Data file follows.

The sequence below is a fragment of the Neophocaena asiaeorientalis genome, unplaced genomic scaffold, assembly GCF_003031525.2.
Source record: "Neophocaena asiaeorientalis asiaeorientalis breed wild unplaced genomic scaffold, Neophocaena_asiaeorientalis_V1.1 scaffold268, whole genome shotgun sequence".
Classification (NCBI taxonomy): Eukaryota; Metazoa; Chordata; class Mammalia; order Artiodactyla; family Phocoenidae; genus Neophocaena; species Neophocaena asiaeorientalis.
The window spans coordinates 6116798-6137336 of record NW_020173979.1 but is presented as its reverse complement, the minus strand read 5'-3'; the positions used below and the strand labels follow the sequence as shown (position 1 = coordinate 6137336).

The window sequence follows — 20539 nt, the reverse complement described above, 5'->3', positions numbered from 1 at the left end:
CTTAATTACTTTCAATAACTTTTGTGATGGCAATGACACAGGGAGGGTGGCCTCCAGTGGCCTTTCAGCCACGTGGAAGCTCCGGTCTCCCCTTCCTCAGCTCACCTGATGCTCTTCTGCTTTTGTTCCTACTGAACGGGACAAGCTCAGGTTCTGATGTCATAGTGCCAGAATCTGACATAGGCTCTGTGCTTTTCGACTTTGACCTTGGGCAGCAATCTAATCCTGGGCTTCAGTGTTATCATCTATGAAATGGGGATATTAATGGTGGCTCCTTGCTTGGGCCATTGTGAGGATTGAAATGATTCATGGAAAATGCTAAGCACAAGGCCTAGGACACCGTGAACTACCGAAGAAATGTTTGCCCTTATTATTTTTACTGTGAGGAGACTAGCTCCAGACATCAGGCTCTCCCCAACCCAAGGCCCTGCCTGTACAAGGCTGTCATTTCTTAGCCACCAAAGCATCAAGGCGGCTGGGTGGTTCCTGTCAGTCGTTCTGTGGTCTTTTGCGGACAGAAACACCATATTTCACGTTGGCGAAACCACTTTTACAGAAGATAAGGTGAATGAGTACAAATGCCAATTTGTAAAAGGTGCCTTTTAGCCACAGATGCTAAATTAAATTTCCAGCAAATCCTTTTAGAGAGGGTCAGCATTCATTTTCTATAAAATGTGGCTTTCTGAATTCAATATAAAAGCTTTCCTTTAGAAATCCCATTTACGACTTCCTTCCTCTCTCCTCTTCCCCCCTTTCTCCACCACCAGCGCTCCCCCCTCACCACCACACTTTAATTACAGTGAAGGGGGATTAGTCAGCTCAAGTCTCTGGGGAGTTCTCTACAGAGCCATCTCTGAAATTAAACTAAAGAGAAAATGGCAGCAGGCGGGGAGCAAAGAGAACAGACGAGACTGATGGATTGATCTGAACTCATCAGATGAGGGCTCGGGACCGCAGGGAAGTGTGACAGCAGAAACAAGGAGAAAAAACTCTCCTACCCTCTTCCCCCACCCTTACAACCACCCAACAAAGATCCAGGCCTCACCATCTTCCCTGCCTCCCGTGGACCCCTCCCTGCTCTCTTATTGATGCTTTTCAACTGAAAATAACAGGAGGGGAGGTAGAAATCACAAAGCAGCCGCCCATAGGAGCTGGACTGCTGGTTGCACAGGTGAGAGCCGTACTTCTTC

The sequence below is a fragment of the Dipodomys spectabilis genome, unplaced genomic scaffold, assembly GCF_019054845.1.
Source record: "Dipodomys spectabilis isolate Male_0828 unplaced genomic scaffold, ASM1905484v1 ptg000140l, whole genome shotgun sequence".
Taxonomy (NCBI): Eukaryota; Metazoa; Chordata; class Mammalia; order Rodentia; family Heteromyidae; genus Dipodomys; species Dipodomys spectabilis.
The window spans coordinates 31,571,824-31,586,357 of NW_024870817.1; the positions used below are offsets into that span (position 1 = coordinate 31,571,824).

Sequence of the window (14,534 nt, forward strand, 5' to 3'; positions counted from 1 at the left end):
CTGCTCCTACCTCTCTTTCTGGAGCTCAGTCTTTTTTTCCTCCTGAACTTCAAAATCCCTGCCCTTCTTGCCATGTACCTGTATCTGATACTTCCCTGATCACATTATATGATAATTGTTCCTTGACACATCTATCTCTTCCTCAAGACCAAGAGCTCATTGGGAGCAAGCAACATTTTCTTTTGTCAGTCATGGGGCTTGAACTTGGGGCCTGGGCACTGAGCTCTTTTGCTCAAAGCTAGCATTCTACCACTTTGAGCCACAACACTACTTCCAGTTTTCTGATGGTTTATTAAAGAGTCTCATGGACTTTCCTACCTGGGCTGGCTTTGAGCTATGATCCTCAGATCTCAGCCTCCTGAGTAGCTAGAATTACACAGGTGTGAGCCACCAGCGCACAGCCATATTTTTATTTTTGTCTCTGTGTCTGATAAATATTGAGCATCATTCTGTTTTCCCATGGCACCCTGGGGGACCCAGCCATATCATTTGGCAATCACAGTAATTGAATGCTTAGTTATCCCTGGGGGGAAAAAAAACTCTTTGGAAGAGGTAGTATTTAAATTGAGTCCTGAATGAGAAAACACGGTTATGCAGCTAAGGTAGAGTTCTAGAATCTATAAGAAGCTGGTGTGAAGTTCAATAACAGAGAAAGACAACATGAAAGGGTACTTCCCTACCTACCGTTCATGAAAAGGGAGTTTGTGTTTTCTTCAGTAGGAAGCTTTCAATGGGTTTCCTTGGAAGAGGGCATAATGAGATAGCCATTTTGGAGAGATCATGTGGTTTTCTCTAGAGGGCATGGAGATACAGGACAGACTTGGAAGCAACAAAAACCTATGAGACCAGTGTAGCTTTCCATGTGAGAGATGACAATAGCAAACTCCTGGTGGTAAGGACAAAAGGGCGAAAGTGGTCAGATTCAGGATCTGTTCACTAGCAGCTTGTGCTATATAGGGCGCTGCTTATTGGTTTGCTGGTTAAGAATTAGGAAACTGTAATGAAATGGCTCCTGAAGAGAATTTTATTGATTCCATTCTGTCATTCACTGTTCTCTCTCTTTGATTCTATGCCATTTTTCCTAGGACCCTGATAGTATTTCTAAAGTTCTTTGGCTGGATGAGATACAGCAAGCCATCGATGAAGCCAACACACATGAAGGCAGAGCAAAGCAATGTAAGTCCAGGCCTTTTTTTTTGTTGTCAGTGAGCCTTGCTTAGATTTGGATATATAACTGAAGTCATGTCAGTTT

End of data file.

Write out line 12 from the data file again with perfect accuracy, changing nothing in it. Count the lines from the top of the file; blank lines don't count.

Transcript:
CTGCTCCTACCTCTCTTTCTGGAGCTCAGTCTTTTTTTCCTCCTGAACTTCAAAATCCCTGCCCTTCTTGCCATGTACCTGTATCTGATACTTCCCTGATCACATTATATGATAATTGTTCCTTGACACATCTATCTCTTCCTCAAGACCAAGAGCTCATTGGGAGCAAGCAACATTTTCTTTTGTCAGTCATGGGGCTTGAACTTGGGGCCTGGGCACTGAGCTCTTTTGCTCAAAGCTAGCATTCTACCACTTTGAGCCACAACACTACTTCCAGTTTTCTGATGGTTTATTAAAGAGTCTCATGGACTTTCCTACCTGGGCTGGCTTTGAGCTATGATCCTCAGATCTCAGCCTCCTGAGTAGCTAGAATTACACAGGTGTGAGCCACCAGCGCACAGCCATATTTTTATTTTTGTCTCTGTGTCTGATAAATATTGAGCATCATTCTGTTTTCCCATGGCACCCTGGGGGACCCAGCCATATCATTTGGCAATCACAGTAATTGAATGCTTAGTTATCCCTGGGGGGAAAAAAAACTCTTTGGAAGAGGTAGTATTTAAATTGAGTCCTGAATGAGAAAACACGGTTATGCAGCTAAGGTAGAGTTCTAGAATCTATAAGAAGCTGGTGTGAAGTTCAATAACAGAGAAAGACAACATGAAAGGGTACTTCCCTACCTACCGTTCATGAAAAGGGAGTTTGTGTTTTCTTCAGTAGGAAGCTTTCAATGGGTTTCCTTGGAAGAGGGCATAATGAGATAGCCATTTTGGAGAGATCATGTGGTTTTCTCTAGAGGGCATGGAGATACAGGACAGACTTGGAAGCAACAAAAACCTATGAGACCAGTGTAGCTTTCCATGTGAGAGATGACAATAGCAAACTCCTGGTGGTAAGGACAAAAGGGCGAAAGTGGTCAGATTCAGGATCTGTTCACTAGCAGCTTGTGCTATATAGGGCGCTGCTTATTGGTTTGCTGGTTAAGAATTAGGAAACTGTAATGAAATGGCTCCTGAAGAGAATTTTATTGATTCCATTCTGTCATTCACTGTTCTCTCTCTTTGATTCTATGCCATTTTTCCTAGGACCCTGATAGTATTTCTAAAGTTCTTTGGCTGGATGAGATACAGCAAGCCATCGATGAAGCCAACACACATGAAGGCAGAGCAAAGCAATGTAAGTCCAGGCCTTTTTTTTTGTTGTCAGTGAGCCTTGCTTAGATTTGGATATATAACTGAAGTCATGTCAGTTT